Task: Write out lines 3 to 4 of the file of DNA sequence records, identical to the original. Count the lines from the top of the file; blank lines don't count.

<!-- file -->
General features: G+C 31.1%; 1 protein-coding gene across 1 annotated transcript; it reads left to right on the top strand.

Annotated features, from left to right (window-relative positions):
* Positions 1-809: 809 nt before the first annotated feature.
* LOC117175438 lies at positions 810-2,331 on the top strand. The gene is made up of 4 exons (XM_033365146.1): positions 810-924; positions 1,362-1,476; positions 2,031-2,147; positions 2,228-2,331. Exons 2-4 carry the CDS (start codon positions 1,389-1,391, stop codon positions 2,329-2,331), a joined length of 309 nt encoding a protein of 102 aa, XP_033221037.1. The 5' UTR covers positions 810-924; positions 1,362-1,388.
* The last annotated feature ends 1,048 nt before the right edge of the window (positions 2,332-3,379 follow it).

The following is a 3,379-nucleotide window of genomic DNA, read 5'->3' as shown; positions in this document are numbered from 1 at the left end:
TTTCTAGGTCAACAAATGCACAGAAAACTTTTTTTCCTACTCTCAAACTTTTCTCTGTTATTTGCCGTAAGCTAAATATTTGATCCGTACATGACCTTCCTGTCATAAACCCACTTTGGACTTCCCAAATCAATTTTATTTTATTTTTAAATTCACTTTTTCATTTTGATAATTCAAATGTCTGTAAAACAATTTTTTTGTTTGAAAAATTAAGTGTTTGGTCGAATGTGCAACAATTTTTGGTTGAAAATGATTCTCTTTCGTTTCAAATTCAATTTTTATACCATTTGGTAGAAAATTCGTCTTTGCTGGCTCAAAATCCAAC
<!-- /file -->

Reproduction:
* Positions 1-809: 809 nt before the first annotated feature.
* LOC117175438 lies at positions 810-2,331 on the top strand. The gene is made up of 4 exons (XM_033365146.1): positions 810-924; positions 1,362-1,476; positions 2,031-2,147; positions 2,228-2,331. Exons 2-4 carry the CDS (start codon positions 1,389-1,391, stop codon positions 2,329-2,331), a joined length of 309 nt encoding a protein of 102 aa, XP_033221037.1. The 5' UTR covers positions 810-924; positions 1,362-1,388.